Twitter bans 'dehumanizing' posts toward religious groups

Twitter will update its rules against hateful conduct in response to receiving thousands of feedback from Arabic, English, Spanish and Japanese users suggesting the platform should expand its policies. (File photo: Reuters)
Updated 09 July 2019

Twitter bans 'dehumanizing' posts toward religious groups

CAIRO: Twitter will prohibit hate speech that targets religious groups with dehumanizing language following feedback from users.

The social media site will update its rules against hateful conduct in response to receiving thousands of feedback messages from Arabic, English, Spanish and Japanese users  suggesting the platform should expand its policies.

While Twitter already bars hateful language directed at individual religious adherents, Tuesday’s change broadens that rule to forbid likening entire religious groups to subhumans or vermin, the company said.

Twitter took a new approach last year by seeking feedback from across the four languages on updating its hateful conduct policy.

Arabic speakers were invited to submit their responses via Twitter MENA’s Arabic blog.

As a result, the site received more than 8,000 responses in two weeks from people located in more than 30 countries.

Later, months of conversations and feedback from the public led Twitter to expand its rules against hateful conduct to include language that dehumanizes others on the basis of religion.

Using this feedback, in addition opinions from experts, Twitter saw there are factors that should be addressed to expanded this rule.

Tweets that break this rule, and were sent before it became effective, will need to be deleted, but will not directly result in any account suspensions.

The company has come under fire — along with fellow social media networks such as Facebook and YouTube — for the prevalence of harassment and offensive language on its service.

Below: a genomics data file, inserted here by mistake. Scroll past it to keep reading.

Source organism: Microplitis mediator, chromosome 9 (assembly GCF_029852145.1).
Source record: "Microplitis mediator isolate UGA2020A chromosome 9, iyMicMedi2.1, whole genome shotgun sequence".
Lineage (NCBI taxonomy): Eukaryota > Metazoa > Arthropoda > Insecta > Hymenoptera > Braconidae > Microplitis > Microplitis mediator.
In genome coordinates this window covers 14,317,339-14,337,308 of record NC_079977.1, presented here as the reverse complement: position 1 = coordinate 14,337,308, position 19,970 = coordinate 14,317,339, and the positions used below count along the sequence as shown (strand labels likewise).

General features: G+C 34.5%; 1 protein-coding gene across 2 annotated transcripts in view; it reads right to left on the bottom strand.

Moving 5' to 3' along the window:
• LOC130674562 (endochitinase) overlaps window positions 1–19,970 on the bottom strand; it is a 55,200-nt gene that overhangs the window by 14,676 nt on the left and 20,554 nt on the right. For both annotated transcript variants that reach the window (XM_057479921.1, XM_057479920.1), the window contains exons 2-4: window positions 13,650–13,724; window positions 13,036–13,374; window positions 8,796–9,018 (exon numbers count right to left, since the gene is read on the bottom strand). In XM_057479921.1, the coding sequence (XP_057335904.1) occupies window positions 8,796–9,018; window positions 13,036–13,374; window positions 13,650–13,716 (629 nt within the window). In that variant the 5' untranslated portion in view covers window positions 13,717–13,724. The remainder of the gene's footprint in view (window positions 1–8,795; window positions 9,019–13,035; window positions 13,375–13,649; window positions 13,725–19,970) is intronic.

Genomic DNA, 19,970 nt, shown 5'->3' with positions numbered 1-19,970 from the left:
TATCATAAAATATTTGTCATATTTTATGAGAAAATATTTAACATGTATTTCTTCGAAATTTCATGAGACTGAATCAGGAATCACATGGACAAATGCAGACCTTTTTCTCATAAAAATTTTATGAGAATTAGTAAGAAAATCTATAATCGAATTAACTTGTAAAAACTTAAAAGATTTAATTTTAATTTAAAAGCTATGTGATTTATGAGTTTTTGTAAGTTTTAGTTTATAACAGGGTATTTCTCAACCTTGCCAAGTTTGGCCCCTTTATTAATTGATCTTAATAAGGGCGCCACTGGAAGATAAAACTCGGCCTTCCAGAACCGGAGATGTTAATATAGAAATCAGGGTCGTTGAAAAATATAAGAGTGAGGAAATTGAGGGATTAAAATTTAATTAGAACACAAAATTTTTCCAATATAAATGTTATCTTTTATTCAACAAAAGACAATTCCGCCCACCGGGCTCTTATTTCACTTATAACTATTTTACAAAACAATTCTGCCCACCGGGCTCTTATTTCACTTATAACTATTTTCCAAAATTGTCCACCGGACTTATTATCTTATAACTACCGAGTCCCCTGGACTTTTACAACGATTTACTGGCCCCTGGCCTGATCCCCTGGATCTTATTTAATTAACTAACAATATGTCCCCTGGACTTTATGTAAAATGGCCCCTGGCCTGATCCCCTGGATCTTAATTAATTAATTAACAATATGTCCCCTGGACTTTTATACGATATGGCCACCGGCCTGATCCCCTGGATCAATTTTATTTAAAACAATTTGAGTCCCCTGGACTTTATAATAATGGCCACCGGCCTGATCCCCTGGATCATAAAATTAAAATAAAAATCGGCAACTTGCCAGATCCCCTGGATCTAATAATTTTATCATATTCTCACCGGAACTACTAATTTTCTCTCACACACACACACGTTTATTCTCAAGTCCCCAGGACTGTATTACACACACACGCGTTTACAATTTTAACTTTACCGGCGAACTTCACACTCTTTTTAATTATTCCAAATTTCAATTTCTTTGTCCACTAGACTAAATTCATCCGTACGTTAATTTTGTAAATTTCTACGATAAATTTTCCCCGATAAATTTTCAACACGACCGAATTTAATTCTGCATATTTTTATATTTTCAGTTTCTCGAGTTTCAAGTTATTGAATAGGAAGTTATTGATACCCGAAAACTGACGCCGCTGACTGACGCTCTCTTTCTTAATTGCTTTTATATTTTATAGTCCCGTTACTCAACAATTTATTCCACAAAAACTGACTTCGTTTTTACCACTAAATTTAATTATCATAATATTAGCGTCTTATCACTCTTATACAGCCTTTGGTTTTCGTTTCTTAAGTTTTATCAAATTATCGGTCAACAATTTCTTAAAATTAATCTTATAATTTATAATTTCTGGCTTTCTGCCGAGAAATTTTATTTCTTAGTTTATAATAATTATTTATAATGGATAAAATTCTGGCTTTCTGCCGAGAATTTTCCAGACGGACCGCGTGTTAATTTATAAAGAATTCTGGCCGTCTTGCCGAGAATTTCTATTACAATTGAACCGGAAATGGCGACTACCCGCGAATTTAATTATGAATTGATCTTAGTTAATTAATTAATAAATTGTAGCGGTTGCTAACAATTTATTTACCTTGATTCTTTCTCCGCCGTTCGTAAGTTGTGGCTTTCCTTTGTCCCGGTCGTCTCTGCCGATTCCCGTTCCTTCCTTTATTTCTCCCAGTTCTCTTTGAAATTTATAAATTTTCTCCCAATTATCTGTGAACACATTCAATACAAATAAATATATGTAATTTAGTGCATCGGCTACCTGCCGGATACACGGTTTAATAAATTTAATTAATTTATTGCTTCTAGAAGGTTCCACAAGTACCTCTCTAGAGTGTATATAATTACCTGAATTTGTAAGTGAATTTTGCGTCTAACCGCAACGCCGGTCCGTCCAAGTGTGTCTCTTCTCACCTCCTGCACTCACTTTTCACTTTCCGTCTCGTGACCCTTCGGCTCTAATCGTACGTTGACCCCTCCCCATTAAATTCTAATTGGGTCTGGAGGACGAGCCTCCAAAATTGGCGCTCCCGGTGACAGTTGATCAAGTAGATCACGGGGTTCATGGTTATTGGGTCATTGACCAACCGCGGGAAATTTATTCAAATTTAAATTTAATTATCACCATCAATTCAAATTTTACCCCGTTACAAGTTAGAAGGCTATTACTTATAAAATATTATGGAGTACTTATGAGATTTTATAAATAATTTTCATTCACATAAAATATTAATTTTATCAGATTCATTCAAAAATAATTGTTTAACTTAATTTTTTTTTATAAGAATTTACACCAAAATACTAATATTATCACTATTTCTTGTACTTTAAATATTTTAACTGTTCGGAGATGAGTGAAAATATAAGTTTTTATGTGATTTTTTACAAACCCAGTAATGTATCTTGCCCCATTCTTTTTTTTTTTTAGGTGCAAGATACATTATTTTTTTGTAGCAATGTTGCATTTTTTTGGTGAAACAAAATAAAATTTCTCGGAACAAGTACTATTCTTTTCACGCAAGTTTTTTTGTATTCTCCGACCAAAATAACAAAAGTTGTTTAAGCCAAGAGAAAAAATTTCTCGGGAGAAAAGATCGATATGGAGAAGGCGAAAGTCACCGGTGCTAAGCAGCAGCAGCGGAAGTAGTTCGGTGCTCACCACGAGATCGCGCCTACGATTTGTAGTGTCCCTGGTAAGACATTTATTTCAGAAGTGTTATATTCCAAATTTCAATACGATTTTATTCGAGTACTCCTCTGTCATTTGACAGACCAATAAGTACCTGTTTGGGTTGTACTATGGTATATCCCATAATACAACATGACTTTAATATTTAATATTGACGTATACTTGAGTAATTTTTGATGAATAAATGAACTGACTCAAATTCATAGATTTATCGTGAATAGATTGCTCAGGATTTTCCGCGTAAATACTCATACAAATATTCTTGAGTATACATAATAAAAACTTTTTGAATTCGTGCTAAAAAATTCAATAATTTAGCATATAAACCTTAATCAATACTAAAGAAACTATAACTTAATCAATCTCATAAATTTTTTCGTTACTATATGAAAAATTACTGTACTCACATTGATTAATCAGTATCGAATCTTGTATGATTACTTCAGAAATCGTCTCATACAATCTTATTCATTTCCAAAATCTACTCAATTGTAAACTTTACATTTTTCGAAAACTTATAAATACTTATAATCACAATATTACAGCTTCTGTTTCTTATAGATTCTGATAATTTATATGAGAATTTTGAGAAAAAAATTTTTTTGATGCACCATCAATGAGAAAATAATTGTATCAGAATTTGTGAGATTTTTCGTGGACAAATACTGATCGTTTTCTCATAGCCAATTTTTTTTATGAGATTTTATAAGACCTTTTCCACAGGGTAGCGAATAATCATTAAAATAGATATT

The company says it may also ban similar language aimed at other groups such as those defined by gender, race and sexual orientation.

Muslim World League chief urges media outlets to stick to impartiality

MWL Secretary-General Dr. Mohammed bin Abdulkarim Al-Issa meets Utah Gov. Gary Herbert on Saturday. (SPA)
Updated 17 November 2019

Muslim World League chief urges media outlets to stick to impartiality

  • MWL chief meets government, religious leaders in Utah

UTAH: The secretary-general of the Muslim World League (MWL), Dr. Mohammed bin Abdulkarim Al-Issa, has arrived in Utah, US, where he was received by Utah Gov. Gary Herbert. Al-Issa and Herbert met to discuss cooperation and issues of common interest to achieve shared objectives.
Al-Issa also visited the Mormon church in Utah, where he met the leader of the group and discussed ways to promote harmony among followers of different religions and cultures.
The Mormon leader and his assistants hosted a dinner for Al-Issa, in the presence of Utah government members and representatives of the Ministry of Foreign Affairs and the Muslim diaspora.  
Elder David Bednar of the Quorum of the Twelve Apostles extended his thanks to Al-Issa. “On behalf of our church and the state of Utah, I would like to thank you for your inspiring words calling to promote rapprochement among followers of different religions and cultures and combat hate speech and violent extremism,” he said.
Al-Issa took part in a Deseret News editorial board meeting in Utah, during which he reiterated the need to support rapprochement between nations and peoples and break the barriers built by distance, lack of dialogue and understanding, and false information spread by unreliable sources.
He also spoke about the need to promote moral values such as justice, tolerance and humanitarian work and support the efforts to achieve peace and harmony, especially in multi-religious, cultural and ethnic countries as well as promoting awareness about tolerance and acceptance of diversity and differences.
Al-Issa reviewed the Makkah Document that has achieved, for the first time in Islamic history, consensus among 27 sects and confessions, represented by more than 1,200 Muftis and Muslim scholars. The board praised the document and its importance.
He said that Islam was a tolerant religion that promotes justice, love and respect of diversity, stressing the importance of the media’s role in creating content and influencing public opinion.
Al-Issa urged media outlets to stick to the truth and impartiality to avoid losing credibility and compromising their mission.  
On another note, Al-Issa shed light on the Mormons’ experience in humanitarian work, citing the factories and facilities that have been established to provide food, clothes and furniture for the needy in the US.
Al-Issa was invited to visit the University of Utah, where he met its President Kevin Worthen and gave a lecture in the presence of hundreds of students and professors.
Al-Issa said that MWL’s message focused on building bridges and breaking down barriers caused by a lack of dialogue and false information, noting that all followers of religion, cultures and civilizations shared the same moral values that promote justice and harmony.